2. Dual incomes – Should you combine your incomes, or keep them separate? There is no right or wrong way, as long as there is clear communication. If couples can’t reach an agreement on how to combine their incomes, sometimes couples just split the bills and each pay for certain bills out of their own accounts. Then after they have covered the bills for the month each spouse decides how to spend the remaining money. This can lead to resentment if each partner has completely different approaches to money. If someone is making large purchases and the other is saving to reach long-term goals, such as to buy a home or save for retirement, this can lead to situations where one spouse is hiding their spending from the other. This is not healthy. You want to discuss money and spending so that you both reach a consensus and both know exactly where your money is going. We suggest having a healthy conversation about where your money will go each month. Use YNAB to create a budget together that you both agree on. You can even set up sinking funds to purchase bigger items and give each other a weekly spending limit to spend freely. Check out our blog titled, “You Can Have Whatever You Want.”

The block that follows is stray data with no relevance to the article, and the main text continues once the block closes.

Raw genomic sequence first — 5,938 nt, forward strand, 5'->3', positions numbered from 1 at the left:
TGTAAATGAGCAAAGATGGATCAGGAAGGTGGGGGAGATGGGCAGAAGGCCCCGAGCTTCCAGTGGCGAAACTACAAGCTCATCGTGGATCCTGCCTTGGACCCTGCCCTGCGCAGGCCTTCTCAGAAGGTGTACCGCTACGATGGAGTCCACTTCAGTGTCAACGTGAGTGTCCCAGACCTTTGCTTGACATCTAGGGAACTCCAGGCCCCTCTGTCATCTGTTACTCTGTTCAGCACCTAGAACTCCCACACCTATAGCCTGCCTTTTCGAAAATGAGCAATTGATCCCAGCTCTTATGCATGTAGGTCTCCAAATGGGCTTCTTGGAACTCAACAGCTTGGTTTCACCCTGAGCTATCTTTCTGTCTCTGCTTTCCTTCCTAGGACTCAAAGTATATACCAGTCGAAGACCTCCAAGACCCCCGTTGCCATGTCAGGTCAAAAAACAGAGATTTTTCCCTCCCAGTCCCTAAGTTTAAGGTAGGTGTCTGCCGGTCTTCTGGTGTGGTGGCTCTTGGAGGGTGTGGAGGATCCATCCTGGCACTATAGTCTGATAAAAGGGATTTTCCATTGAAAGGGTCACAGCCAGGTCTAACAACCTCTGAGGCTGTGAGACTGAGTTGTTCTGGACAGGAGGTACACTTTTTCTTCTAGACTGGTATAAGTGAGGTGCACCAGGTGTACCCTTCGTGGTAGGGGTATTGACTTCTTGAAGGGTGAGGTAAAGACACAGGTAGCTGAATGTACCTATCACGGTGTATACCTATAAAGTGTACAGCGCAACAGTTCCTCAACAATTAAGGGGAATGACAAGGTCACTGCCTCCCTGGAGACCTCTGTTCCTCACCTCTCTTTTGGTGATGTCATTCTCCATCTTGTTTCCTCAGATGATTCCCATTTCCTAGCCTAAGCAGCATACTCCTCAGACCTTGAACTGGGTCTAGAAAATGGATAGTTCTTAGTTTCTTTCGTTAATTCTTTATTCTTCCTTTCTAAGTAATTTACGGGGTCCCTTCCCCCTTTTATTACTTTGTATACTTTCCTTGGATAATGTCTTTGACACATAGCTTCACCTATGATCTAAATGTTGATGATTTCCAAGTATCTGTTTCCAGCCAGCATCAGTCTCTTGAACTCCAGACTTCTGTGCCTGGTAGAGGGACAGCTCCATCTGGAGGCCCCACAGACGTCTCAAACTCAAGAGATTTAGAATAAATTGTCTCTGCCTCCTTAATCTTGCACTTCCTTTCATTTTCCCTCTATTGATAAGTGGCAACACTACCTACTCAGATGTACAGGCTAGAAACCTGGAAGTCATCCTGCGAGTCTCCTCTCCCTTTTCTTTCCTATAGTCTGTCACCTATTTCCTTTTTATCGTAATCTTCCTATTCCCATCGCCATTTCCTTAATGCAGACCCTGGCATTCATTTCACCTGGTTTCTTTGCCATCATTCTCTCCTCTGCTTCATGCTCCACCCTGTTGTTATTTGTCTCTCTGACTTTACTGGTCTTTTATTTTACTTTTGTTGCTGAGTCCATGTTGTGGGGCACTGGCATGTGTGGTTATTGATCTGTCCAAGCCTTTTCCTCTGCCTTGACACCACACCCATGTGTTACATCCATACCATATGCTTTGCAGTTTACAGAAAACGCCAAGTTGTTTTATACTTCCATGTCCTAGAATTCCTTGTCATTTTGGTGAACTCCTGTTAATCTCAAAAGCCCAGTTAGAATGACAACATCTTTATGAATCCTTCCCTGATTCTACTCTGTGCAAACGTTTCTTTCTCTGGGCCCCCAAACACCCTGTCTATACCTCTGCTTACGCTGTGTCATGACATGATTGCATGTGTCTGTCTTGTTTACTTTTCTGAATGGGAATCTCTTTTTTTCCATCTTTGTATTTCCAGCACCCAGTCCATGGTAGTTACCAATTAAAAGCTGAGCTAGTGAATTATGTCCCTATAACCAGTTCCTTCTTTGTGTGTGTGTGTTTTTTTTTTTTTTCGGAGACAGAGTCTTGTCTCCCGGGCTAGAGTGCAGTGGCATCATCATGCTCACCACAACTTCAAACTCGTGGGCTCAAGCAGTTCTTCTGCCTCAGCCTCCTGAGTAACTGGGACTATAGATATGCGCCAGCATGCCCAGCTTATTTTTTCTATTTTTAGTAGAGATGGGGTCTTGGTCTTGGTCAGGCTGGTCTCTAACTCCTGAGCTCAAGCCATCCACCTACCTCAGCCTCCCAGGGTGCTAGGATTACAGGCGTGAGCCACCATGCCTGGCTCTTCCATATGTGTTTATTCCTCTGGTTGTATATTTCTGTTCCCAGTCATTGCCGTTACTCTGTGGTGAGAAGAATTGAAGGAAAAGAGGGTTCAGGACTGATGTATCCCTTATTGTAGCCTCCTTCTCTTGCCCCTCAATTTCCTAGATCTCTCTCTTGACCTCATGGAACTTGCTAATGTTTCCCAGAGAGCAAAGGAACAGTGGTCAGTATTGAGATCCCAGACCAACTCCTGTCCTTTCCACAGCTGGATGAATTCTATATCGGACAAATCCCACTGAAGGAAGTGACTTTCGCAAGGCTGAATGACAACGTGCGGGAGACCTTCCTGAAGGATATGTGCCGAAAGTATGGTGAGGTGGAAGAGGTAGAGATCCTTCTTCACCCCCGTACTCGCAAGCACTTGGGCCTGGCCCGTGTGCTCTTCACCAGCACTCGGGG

3. Financial burdens – Unexpected financial burdens such as having to take care of a loved one earlier than expected, or paying for a new car after an accident should be discussed before the issues arrive. Everyone will have unexpected expenses. If one spouse wants to ignore this fact when situations arise and just put these expenses on a credit card and incur debt, and the other spouse wants to plan ahead and save for such burdens, there is a huge disconnect and this creates tension in the relationship. Couples owe it to themselves to come up with a plan on how they will handle these costs before they arise.